How to compile a Lean Canvas, the business plan in one page
To compile a Lean Canvas is the very first step to evaluate a business idea and to identify the riskiest assumptions to be tested. It’s also a good companion along the journey from initial idea to Product-market fit.
The whole concept behind a Lean Canvas is to briefly and concisely explain a business model to a person who does not know anything about what the company is doing and why.
It takes just a few minutes to create a first draft and it’s so powerful that the simple act of preparing it will help anyone with a business idea to get more clarity around their thoughts.
A Lean Canvas template is available for free from this website, together with some guidance on how to proceed.
While the Lean Canvas has been designed to be simple and straightforward, it might present some challenges to first timers. There are two key rules to keep in mind:
— write statements that are meaningful and concise. No “but”, “however” or even subordinate sentences. Keep it simple and straight to the point.
— prepare a Lean Canvas for each customer segment.
AN EXAMPLE: UBER LONDON
To get an idea of what we are talking about, let’s see an example of how a Lean Canvas would look like for a well known company: Uber in London.
Being Uber a marketplace, its job is to let demand (passengers) and supply (drivers) meet.
We have then two different customer segments, passengers and drivers, and so two different canvases to be compiled.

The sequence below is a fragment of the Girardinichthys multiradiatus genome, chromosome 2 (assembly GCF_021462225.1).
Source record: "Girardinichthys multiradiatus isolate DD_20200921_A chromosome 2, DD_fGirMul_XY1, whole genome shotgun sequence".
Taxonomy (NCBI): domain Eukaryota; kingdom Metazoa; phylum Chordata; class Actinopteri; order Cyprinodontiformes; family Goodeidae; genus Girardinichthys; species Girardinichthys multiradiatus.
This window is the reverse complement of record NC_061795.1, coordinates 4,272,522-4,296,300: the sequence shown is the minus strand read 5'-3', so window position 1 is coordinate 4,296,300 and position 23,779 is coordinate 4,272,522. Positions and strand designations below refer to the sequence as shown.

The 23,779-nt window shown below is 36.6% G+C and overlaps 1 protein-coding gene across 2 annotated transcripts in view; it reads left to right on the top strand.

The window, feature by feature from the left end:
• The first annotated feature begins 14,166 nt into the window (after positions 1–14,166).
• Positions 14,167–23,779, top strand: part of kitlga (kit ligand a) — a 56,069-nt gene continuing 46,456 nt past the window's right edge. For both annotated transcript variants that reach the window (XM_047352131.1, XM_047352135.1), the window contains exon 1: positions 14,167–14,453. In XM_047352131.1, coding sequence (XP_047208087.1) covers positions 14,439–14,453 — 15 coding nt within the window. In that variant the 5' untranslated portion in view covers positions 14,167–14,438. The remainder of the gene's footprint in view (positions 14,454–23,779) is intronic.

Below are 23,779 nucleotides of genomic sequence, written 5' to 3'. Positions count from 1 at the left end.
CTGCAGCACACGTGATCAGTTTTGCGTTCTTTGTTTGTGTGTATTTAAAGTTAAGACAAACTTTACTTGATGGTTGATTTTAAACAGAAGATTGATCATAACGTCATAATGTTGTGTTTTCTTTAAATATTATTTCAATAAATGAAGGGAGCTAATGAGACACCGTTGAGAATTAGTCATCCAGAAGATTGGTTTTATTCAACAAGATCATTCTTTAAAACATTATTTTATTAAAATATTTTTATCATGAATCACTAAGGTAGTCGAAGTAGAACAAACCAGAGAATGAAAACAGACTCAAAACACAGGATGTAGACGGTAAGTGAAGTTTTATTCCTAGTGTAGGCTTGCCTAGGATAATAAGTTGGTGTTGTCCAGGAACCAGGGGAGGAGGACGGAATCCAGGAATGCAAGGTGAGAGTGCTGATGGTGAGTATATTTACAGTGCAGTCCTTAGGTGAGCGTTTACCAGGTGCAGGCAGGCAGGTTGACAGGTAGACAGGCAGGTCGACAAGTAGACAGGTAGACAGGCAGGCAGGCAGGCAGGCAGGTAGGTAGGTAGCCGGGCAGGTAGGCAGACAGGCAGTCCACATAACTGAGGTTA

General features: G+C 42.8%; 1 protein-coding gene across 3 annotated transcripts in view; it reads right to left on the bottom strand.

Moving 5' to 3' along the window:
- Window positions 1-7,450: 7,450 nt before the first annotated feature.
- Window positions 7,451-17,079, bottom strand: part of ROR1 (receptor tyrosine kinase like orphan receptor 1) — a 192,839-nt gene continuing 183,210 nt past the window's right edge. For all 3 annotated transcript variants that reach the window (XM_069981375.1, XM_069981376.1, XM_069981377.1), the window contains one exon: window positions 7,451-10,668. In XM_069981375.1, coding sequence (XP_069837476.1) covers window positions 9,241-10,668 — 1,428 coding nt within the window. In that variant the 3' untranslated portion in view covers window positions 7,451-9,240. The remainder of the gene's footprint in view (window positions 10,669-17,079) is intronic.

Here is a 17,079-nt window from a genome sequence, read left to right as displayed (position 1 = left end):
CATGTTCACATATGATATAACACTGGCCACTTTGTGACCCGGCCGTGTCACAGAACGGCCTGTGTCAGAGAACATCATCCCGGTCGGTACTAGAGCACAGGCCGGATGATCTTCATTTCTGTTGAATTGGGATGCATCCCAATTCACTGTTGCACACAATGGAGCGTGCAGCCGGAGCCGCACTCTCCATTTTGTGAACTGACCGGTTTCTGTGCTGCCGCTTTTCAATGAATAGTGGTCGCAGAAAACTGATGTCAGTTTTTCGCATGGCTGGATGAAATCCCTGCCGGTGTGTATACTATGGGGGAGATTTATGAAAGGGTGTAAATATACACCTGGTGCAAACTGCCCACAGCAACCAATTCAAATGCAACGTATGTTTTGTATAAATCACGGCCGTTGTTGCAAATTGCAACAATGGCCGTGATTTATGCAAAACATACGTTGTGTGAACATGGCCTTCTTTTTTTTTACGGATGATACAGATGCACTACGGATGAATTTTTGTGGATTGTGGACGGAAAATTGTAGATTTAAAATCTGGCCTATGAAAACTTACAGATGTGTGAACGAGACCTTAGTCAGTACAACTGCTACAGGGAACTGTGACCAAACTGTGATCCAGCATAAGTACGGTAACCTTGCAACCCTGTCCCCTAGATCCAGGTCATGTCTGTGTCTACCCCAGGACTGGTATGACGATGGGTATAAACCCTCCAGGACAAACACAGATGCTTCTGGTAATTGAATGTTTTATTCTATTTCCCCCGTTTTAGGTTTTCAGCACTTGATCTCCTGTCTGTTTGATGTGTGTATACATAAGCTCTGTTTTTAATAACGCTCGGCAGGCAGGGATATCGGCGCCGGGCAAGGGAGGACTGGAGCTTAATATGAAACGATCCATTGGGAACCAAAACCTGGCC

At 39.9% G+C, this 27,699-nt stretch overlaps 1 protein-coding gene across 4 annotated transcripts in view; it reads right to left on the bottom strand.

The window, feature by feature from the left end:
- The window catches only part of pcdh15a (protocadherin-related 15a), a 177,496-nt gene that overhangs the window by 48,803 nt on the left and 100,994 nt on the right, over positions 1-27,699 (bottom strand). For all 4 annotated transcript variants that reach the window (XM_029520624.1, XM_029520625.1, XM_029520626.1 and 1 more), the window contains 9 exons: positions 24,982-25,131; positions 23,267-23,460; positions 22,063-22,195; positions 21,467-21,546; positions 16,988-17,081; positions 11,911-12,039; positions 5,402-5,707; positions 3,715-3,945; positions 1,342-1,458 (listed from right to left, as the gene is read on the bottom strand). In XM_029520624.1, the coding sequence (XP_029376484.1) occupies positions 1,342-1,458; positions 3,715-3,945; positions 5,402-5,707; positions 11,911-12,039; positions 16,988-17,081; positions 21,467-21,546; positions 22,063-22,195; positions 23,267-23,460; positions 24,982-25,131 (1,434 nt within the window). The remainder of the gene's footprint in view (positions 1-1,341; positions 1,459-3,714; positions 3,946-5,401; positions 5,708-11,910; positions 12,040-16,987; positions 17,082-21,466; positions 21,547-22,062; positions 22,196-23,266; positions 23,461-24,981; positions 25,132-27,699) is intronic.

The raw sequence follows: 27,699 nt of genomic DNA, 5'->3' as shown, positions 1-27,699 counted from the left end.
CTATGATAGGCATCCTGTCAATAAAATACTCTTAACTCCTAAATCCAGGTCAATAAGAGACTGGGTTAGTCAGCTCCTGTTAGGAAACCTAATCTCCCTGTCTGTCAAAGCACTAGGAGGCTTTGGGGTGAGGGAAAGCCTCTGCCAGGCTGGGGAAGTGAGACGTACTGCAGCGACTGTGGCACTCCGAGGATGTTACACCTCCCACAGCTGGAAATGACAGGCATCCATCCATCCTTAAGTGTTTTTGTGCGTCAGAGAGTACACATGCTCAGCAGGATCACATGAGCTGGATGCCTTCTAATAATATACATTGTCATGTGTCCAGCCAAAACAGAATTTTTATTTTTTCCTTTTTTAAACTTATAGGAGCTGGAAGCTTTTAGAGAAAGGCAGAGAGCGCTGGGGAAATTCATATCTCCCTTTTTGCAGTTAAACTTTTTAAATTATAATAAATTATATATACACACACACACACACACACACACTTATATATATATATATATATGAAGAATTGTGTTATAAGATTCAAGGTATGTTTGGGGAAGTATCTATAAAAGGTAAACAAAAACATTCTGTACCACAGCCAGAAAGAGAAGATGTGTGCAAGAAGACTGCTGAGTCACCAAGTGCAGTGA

Here is the first one, for Uber passengers.
And this is the second, for Uber drivers.
As you can see, most of the elements of the two canvases are different.
This is because the problems of each customer segment are different, and so are the solutions that Uber is offering them, the value proposition and the channels that they use to acquire them, etc.
This is super important, so in case it’s not clear enough, I suggest to review the two examples again.
STEP BY STEP GUIDE TO COMPILE A LEAN CANVAS
Now that we have clear in mind how a Lean Canvas looks like, let’s see step by step how to compile a meaningful one.
The steps are in sequential order, because whatever is coming first is informing the next steps.
So make sure to follow the process.
This is where to start, as customers are at the center of any new business or new product development.
Who do you think is going to use your service? Do these people have specific job titles or roles? Are they working in specific industries? Or have particular demographics?
In case of a marketplace or multi-sided platforms, you will need to create two lean canvasses, one for the supply, another for the demand.
The same applies in case you are undecided on which customer segment is most attractive for your business; you will have to compile a lean canvas for each one.